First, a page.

It has asked representatives of the Taliban to match that confidence-building measure with some of their own. Those could include a denunciation of international terrorism and a public willingness to enter formal political talks with the government headed by Afghan President Hamid Karzai.
The officials acknowledged that the Afghanistan diplomacy, which has reached a delicate stage in recent weeks, remains a long shot. Among the complications: US troops are drawing down and will be mostly gone by the end of 2014, potentially reducing the incentive for the Taliban to negotiate.
Still, the senior officials, all of whom insisted on anonymity to share new details of the mostly secret effort, suggested it has been a much larger piece of President Barack Obama’s Afghanistan policy than is publicly known.
US officials have held about half a dozen meetings with their insurgent contacts, mostly in Germany and Doha with representatives of Mullah Omar, leader of the Taliban’s Quetta Shura, the officials said.
The stakes in the diplomatic effort could not be higher. Failure would likely condemn Afghanistan to continued conflict, perhaps even civil war, after Nato troops finish turning security over to Karzai’s weak government by the end of 2014.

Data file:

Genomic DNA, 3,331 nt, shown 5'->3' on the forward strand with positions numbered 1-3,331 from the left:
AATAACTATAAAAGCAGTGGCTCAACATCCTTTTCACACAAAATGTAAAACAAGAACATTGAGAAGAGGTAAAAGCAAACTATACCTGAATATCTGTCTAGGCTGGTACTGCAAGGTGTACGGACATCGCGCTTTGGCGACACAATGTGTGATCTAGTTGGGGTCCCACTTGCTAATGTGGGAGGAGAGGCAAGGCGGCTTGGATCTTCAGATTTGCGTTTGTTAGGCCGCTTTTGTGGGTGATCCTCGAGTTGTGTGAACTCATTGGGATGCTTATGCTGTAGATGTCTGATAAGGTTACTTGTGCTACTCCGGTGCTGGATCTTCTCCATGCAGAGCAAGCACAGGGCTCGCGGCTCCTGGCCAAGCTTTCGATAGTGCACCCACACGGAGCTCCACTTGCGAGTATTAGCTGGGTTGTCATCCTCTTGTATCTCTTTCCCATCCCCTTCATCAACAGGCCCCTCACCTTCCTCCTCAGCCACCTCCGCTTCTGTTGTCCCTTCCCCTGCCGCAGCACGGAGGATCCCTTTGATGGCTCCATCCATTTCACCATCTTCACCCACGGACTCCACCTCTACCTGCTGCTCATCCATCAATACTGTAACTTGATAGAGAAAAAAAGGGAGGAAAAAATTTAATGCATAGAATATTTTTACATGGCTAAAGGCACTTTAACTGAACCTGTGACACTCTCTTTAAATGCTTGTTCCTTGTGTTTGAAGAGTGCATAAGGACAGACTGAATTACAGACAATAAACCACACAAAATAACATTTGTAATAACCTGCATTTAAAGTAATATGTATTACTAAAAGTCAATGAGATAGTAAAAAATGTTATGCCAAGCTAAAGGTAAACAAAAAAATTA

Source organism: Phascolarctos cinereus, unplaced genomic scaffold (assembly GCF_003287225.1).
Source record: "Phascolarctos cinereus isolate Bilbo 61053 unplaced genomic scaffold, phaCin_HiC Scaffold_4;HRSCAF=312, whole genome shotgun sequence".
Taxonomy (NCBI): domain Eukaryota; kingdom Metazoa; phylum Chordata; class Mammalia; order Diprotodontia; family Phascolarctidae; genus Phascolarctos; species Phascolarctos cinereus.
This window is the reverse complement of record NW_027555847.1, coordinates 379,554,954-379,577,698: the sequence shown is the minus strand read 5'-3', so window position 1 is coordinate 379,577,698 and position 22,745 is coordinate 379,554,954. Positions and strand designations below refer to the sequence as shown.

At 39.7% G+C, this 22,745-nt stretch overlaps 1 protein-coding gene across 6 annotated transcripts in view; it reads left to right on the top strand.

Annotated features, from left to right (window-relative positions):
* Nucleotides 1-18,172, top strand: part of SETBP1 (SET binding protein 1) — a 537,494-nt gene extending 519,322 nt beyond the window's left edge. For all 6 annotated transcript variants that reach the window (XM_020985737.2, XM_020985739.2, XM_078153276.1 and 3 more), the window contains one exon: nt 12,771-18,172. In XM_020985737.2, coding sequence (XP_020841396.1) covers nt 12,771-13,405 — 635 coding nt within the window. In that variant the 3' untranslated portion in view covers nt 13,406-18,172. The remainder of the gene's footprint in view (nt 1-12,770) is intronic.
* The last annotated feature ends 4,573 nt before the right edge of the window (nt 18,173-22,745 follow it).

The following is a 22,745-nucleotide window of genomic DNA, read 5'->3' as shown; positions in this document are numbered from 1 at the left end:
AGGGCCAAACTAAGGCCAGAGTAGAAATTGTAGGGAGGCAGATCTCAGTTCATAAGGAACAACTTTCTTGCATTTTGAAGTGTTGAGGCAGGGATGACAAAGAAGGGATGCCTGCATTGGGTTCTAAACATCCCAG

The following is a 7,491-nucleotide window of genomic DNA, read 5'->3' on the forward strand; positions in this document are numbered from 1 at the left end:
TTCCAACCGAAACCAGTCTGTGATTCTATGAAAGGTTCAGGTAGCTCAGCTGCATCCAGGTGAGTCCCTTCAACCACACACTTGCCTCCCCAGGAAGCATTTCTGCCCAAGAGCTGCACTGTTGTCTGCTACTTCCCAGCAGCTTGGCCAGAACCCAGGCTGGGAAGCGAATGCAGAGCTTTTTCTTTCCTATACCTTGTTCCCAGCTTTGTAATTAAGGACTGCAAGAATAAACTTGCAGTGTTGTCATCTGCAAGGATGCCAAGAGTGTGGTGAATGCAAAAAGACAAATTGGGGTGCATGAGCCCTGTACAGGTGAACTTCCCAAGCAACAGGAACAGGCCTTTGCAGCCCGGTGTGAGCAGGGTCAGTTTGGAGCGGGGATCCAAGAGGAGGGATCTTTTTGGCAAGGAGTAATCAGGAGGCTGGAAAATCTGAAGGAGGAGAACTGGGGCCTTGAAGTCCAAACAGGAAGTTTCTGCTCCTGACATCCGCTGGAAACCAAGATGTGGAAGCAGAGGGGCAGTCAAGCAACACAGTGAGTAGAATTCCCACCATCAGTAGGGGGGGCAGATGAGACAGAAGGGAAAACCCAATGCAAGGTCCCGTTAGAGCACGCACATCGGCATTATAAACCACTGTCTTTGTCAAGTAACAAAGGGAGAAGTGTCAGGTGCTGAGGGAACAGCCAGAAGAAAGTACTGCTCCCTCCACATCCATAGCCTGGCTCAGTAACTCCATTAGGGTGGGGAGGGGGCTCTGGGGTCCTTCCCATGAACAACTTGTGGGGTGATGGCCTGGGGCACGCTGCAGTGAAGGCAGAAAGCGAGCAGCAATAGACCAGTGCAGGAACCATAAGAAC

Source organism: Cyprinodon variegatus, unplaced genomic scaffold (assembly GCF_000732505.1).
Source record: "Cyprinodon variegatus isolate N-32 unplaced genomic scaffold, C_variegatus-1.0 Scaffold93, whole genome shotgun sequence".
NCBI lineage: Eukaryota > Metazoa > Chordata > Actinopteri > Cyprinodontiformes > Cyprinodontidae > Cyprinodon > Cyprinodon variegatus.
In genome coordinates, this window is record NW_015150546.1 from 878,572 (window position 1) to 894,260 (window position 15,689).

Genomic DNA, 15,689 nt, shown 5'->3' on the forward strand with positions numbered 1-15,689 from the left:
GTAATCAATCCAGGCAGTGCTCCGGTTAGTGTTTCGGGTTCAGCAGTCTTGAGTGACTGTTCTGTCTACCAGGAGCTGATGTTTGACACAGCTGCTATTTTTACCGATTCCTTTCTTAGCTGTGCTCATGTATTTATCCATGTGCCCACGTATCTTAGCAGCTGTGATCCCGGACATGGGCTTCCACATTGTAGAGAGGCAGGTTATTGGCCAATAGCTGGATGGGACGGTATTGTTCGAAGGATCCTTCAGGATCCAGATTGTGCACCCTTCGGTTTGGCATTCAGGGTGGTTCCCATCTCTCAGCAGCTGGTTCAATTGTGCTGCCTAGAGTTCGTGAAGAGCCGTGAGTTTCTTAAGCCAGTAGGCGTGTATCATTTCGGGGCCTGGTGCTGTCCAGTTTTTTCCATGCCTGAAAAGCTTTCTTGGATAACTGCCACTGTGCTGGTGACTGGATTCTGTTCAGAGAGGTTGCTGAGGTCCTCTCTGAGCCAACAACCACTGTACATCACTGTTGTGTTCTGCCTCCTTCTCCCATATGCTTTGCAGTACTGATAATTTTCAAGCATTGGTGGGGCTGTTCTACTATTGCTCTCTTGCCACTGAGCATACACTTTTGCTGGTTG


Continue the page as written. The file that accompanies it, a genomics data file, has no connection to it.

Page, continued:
Success would mean a political end to the war and the possibility that parts of the Taliban — some hardliners seem likely to reject the talks — could be reconciled.
The effort is now at a pivotal point.
“We imagine that we’re on the edge of passing into the next phase. Which is actually deciding that we’ve got a viable channel and being in a position to deliver” on mutual confidence-building measures, said a senior US official.
While some US-Taliban contacts have been previously reported, the extent of the underlying diplomacy and the possible prisoner transfer have not been made public until now.